Why'd Wired Zap ZAP?

The most recent dead-tree edition of Wired Magazine just arrived and the cover sports a charged headline reading: “Eco Hype: ZAPS’s No-Show Green Cars.” ZAP? That press release-happy, Santa Rosa, Calif.-based electric scooter maker?

wired vs za

Yep, the 10-page feature tells the story of the electric vehicle startup that became a 14-year old publicly traded company that has turned an annual profit just once, offers just two three-wheeled electric vehicles, and has more than one pending SEC investigations against it. While ZAP declined to comment for the piece, Sullivan quotes several ex-executives as well as several frustrated franchisees.

No doubt ZAP has made some large promises it has yet to fulfill: the fuel cell-power Worldcar never materialized; neither did Daimler’s compact Smart Fortwo, nor the Brazilian flex-fuel compact Obvio, points out Wired. While ZAP is now suing Daimler, the Worldcar and Obvio deals evaporated with little explanation.

So what does the electric-vehicle maker have going in its favor? Well, in the broad but shallow pond of electric vehicle companies, ZAP is one of the only ones actually selling electric vehicles, the three-wheeled Xebra, to American customers Schneider recently said in an interview.

ZAP’s most recent big news was the joint venture it launched with Chinese automaker Youngman Automotive Group. The JV is called Detroit Electric and is headed by Albert Lam who left his position as CEO of Lotus Engineering to lead the new company. “Our plan is to launch with a 12-meter pure electric transit bus, the ZAP Alias, and two family sedans as early as the summer of 2009,” Lam said in the release.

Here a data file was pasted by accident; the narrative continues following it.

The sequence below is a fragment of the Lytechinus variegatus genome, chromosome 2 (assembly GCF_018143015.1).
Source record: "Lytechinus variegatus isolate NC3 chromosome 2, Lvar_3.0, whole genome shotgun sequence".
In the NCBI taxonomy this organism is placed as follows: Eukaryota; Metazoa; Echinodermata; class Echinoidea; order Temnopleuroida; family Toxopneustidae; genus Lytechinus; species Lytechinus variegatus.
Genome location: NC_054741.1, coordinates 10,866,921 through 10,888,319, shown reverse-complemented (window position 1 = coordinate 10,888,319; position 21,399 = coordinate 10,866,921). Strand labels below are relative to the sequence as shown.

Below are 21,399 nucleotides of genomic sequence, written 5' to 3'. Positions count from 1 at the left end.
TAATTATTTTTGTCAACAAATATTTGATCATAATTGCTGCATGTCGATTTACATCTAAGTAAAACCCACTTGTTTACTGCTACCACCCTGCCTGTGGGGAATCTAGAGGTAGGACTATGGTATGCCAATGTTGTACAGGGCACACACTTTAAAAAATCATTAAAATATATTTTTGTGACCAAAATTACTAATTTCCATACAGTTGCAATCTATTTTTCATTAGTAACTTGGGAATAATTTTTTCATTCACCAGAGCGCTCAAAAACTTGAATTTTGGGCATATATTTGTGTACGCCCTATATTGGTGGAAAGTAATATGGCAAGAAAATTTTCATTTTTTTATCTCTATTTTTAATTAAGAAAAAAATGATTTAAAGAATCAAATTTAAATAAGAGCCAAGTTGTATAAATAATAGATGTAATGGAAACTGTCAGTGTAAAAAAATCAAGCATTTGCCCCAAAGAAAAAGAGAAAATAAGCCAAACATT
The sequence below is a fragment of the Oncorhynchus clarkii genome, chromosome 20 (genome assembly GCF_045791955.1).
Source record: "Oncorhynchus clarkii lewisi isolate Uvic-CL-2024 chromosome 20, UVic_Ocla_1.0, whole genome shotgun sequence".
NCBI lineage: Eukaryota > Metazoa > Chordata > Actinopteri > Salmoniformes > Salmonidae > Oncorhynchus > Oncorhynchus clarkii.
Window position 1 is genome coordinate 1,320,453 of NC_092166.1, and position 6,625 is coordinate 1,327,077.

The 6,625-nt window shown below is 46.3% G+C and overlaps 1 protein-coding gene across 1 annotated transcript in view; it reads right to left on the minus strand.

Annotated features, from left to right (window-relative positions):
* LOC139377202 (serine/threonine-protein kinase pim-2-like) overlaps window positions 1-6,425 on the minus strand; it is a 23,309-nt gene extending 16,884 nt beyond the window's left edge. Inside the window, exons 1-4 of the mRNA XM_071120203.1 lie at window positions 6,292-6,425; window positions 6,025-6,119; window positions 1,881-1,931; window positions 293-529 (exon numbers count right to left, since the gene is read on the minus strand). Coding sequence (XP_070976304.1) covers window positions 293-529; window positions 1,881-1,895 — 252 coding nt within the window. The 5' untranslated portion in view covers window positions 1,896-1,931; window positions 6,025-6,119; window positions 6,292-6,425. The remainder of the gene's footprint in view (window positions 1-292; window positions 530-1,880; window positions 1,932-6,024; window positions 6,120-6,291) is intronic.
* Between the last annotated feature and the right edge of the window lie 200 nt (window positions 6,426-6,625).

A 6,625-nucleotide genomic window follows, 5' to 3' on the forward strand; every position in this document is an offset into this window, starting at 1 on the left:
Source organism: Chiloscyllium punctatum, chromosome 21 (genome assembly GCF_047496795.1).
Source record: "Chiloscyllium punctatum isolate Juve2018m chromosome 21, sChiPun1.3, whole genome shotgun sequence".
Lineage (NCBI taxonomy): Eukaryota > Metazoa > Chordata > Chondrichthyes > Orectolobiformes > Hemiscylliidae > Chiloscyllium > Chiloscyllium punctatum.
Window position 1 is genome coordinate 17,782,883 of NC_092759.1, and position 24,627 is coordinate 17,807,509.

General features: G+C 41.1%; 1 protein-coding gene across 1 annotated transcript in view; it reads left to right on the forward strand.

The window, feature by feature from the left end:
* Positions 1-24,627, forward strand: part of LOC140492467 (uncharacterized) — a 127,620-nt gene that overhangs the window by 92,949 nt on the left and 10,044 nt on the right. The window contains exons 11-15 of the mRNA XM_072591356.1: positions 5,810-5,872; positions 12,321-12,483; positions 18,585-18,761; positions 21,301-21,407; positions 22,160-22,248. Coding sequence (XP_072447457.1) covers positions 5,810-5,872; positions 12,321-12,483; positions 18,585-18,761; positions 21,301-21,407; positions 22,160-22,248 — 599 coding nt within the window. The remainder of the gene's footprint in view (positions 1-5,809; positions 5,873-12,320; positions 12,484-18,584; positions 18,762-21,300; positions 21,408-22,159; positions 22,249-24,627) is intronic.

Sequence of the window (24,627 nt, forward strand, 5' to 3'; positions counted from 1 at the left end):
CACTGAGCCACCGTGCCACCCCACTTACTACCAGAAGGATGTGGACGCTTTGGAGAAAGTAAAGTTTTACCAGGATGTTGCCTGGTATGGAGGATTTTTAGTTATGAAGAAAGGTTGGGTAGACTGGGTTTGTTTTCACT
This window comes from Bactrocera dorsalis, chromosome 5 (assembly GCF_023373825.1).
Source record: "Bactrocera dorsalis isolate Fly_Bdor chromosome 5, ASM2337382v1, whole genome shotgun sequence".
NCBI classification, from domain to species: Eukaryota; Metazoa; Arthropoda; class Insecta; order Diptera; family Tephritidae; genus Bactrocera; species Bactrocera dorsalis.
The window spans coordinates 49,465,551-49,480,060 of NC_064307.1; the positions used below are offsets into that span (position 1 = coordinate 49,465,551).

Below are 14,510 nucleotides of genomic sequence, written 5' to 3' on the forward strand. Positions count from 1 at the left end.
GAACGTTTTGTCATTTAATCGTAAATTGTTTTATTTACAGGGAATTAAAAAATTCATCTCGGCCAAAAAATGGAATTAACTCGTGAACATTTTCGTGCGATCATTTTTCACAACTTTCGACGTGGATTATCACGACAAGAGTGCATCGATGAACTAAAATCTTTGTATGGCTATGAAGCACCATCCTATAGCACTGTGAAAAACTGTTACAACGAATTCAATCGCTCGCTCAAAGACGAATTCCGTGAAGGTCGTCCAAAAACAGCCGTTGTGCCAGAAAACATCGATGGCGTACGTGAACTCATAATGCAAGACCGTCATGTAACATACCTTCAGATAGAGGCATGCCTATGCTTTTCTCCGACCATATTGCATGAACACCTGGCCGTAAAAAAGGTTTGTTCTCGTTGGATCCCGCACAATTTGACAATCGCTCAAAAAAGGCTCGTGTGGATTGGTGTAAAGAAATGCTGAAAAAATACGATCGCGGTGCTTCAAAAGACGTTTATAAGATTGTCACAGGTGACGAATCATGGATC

While companies like Tesla Motors and Fisker Automotive have been focused on getting a high-performance electric vehicle to market and have spent tens of millions to do so, ZAP seems to have dawdled along the way, pushing iPod chargers and plug-in hybrid kits instead of getting four-wheeled electric vehicles into customers’ garages, or their own partners’ showrooms.

While it seems unlikely that Sullivan’s article will do much to disrupt ZAP’s green screen, we’ll be watching it all with a keen eye. For all of its woes across the years, ZAP still possesses some valuable assets that it could leverage into a profitable electric auto company.

Graphic courtesy of this very cool Flash timeline of ZAP’s stock at WIRED.

You're subscribed! If you like, you can update your settings


Comments have been disabled for this post